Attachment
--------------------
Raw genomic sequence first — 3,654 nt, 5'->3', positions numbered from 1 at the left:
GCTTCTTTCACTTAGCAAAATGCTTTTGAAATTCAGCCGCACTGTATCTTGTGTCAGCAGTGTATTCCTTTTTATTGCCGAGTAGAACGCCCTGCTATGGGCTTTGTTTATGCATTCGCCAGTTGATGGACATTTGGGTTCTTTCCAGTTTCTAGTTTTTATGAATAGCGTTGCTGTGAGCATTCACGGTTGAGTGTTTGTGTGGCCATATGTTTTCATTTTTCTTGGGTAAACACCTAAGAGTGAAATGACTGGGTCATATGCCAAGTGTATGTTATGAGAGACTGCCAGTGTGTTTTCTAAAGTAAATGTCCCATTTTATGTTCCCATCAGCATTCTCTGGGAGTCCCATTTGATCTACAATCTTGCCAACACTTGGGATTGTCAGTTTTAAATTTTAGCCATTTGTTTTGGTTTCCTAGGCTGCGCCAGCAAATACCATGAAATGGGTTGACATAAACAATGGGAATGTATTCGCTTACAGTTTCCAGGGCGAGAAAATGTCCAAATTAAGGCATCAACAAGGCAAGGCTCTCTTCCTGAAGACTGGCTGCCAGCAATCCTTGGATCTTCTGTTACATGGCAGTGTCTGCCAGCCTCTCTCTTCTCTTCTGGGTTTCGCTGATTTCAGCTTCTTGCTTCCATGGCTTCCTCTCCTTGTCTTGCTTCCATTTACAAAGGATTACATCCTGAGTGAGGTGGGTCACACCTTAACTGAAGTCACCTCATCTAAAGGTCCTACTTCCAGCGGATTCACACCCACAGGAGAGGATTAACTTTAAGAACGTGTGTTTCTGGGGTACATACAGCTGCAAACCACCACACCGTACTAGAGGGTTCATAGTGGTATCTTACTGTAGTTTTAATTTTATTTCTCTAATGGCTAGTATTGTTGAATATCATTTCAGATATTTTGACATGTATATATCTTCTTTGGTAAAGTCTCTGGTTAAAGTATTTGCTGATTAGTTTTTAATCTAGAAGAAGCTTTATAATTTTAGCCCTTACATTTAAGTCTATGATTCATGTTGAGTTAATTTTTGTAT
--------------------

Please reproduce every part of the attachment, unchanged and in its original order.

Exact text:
Raw genomic sequence first — 3,654 nt, 5'->3', positions numbered from 1 at the left:
GCTTCTTTCACTTAGCAAAATGCTTTTGAAATTCAGCCGCACTGTATCTTGTGTCAGCAGTGTATTCCTTTTTATTGCCGAGTAGAACGCCCTGCTATGGGCTTTGTTTATGCATTCGCCAGTTGATGGACATTTGGGTTCTTTCCAGTTTCTAGTTTTTATGAATAGCGTTGCTGTGAGCATTCACGGTTGAGTGTTTGTGTGGCCATATGTTTTCATTTTTCTTGGGTAAACACCTAAGAGTGAAATGACTGGGTCATATGCCAAGTGTATGTTATGAGAGACTGCCAGTGTGTTTTCTAAAGTAAATGTCCCATTTTATGTTCCCATCAGCATTCTCTGGGAGTCCCATTTGATCTACAATCTTGCCAACACTTGGGATTGTCAGTTTTAAATTTTAGCCATTTGTTTTGGTTTCCTAGGCTGCGCCAGCAAATACCATGAAATGGGTTGACATAAACAATGGGAATGTATTCGCTTACAGTTTCCAGGGCGAGAAAATGTCCAAATTAAGGCATCAACAAGGCAAGGCTCTCTTCCTGAAGACTGGCTGCCAGCAATCCTTGGATCTTCTGTTACATGGCAGTGTCTGCCAGCCTCTCTCTTCTCTTCTGGGTTTCGCTGATTTCAGCTTCTTGCTTCCATGGCTTCCTCTCCTTGTCTTGCTTCCATTTACAAAGGATTACATCCTGAGTGAGGTGGGTCACACCTTAACTGAAGTCACCTCATCTAAAGGTCCTACTTCCAGCGGATTCACACCCACAGGAGAGGATTAACTTTAAGAACGTGTGTTTCTGGGGTACATACAGCTGCAAACCACCACACCGTACTAGAGGGTTCATAGTGGTATCTTACTGTAGTTTTAATTTTATTTCTCTAATGGCTAGTATTGTTGAATATCATTTCAGATATTTTGACATGTATATATCTTCTTTGGTAAAGTCTCTGGTTAAAGTATTTGCTGATTAGTTTTTAATCTAGAAGAAGCTTTATAATTTTAGCCCTTACATTTAAGTCTATGATTCATGTTGAGTTAATTTTTGTAT